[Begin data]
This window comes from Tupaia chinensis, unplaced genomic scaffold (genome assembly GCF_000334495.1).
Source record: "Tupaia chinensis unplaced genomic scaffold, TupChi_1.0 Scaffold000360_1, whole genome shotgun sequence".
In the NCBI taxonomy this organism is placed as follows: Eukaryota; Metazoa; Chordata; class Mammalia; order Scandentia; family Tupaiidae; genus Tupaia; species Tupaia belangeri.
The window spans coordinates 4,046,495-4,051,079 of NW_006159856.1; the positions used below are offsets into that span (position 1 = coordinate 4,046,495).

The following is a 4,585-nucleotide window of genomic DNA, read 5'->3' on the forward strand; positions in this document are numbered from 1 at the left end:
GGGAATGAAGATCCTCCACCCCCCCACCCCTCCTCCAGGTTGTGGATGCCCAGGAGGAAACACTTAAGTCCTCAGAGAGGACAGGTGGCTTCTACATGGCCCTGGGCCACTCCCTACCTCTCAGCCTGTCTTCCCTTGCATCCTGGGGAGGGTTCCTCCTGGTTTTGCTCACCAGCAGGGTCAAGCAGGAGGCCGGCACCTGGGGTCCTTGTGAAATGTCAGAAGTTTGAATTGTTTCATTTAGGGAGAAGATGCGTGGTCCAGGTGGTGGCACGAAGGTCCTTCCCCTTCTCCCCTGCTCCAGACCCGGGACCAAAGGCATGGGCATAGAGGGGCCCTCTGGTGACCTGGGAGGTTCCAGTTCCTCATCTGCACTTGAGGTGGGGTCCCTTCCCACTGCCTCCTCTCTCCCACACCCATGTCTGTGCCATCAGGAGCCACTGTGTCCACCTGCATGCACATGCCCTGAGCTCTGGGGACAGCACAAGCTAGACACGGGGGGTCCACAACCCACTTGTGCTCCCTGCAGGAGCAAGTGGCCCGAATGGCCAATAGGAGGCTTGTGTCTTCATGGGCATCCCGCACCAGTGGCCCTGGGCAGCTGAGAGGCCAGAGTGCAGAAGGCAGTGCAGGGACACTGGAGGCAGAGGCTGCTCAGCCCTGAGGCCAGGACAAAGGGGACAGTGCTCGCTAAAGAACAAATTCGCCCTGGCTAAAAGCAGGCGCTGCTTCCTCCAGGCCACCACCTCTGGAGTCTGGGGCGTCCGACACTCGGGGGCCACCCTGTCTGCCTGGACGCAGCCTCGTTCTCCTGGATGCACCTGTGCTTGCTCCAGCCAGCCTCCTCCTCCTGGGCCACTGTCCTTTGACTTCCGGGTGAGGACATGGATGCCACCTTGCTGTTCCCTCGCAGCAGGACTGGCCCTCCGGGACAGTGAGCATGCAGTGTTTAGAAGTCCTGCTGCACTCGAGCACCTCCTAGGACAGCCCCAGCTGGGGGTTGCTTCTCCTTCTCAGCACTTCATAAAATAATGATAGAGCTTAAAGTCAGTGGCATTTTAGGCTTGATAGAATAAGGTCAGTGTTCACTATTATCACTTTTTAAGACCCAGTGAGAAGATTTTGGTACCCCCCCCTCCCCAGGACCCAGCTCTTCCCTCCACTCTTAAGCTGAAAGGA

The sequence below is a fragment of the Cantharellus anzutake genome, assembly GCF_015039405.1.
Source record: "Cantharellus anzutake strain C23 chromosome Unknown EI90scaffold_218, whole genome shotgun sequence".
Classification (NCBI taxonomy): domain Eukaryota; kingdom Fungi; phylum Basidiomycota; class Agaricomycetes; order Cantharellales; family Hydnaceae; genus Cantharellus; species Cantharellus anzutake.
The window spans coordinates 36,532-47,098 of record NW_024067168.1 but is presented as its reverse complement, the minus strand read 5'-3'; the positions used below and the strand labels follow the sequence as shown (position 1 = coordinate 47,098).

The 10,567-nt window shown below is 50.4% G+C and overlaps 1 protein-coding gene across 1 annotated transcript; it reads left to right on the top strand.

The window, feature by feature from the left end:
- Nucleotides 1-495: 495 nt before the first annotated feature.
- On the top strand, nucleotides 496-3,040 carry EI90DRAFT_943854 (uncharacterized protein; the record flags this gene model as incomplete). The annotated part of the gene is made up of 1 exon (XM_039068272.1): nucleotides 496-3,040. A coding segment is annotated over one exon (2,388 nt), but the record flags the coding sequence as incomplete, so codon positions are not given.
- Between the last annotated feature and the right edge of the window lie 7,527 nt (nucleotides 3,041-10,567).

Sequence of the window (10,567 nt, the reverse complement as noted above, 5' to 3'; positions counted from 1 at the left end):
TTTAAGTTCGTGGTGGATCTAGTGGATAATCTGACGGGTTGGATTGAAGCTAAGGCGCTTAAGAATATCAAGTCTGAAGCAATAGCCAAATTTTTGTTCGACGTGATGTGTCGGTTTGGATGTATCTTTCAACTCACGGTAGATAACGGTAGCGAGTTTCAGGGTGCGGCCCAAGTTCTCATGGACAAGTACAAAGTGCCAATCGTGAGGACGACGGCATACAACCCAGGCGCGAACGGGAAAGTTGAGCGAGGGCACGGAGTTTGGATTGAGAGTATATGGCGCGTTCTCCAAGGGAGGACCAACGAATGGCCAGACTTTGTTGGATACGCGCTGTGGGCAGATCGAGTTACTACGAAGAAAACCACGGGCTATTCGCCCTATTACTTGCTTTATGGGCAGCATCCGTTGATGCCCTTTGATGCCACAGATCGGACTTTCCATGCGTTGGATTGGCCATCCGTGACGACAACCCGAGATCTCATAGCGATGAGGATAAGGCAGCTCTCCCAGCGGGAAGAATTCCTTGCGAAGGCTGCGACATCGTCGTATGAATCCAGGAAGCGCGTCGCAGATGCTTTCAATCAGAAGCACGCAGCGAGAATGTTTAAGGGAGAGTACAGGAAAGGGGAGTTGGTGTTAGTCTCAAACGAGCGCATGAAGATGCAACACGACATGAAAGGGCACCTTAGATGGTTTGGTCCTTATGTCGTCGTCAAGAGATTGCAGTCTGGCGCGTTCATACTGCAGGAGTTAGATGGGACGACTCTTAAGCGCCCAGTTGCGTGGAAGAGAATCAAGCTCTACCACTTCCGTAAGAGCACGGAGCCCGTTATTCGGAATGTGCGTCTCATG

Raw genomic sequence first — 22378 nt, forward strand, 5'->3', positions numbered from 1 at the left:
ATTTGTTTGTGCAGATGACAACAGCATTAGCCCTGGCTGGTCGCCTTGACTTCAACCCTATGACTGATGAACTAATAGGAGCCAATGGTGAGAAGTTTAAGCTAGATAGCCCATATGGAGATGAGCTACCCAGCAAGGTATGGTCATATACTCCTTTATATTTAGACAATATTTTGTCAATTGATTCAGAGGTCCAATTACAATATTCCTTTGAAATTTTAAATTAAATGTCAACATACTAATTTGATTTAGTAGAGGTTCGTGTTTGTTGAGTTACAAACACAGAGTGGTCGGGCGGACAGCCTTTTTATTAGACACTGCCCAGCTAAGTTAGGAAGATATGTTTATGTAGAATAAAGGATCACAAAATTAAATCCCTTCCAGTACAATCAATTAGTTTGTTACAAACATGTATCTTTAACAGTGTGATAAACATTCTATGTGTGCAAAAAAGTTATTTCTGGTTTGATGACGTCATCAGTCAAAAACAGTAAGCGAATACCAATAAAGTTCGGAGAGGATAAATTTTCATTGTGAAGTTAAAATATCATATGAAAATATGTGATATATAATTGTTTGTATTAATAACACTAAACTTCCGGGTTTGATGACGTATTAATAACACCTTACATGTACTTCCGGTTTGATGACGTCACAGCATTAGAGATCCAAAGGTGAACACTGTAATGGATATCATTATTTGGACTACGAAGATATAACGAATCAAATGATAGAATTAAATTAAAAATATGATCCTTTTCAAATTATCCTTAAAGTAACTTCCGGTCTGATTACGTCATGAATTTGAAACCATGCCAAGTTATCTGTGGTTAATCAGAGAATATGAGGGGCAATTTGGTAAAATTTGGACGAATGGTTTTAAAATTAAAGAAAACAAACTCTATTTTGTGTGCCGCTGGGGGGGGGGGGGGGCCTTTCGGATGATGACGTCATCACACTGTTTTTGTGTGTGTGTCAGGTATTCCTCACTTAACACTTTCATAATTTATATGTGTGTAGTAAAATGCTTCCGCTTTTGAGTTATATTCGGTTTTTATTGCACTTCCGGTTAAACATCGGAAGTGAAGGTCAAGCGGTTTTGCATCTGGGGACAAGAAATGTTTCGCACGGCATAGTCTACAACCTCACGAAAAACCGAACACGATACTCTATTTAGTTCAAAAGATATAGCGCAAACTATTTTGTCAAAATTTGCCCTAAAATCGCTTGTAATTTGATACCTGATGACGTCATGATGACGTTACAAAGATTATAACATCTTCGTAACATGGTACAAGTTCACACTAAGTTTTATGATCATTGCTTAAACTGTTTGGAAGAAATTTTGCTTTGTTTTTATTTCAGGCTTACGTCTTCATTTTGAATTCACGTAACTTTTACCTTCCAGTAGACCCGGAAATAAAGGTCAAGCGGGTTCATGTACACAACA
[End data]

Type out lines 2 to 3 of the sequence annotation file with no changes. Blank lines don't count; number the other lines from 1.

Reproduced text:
Source record: "Tupaia chinensis unplaced genomic scaffold, TupChi_1.0 Scaffold000360_1, whole genome shotgun sequence".
In the NCBI taxonomy this organism is placed as follows: Eukaryota; Metazoa; Chordata; class Mammalia; order Scandentia; family Tupaiidae; genus Tupaia; species Tupaia belangeri.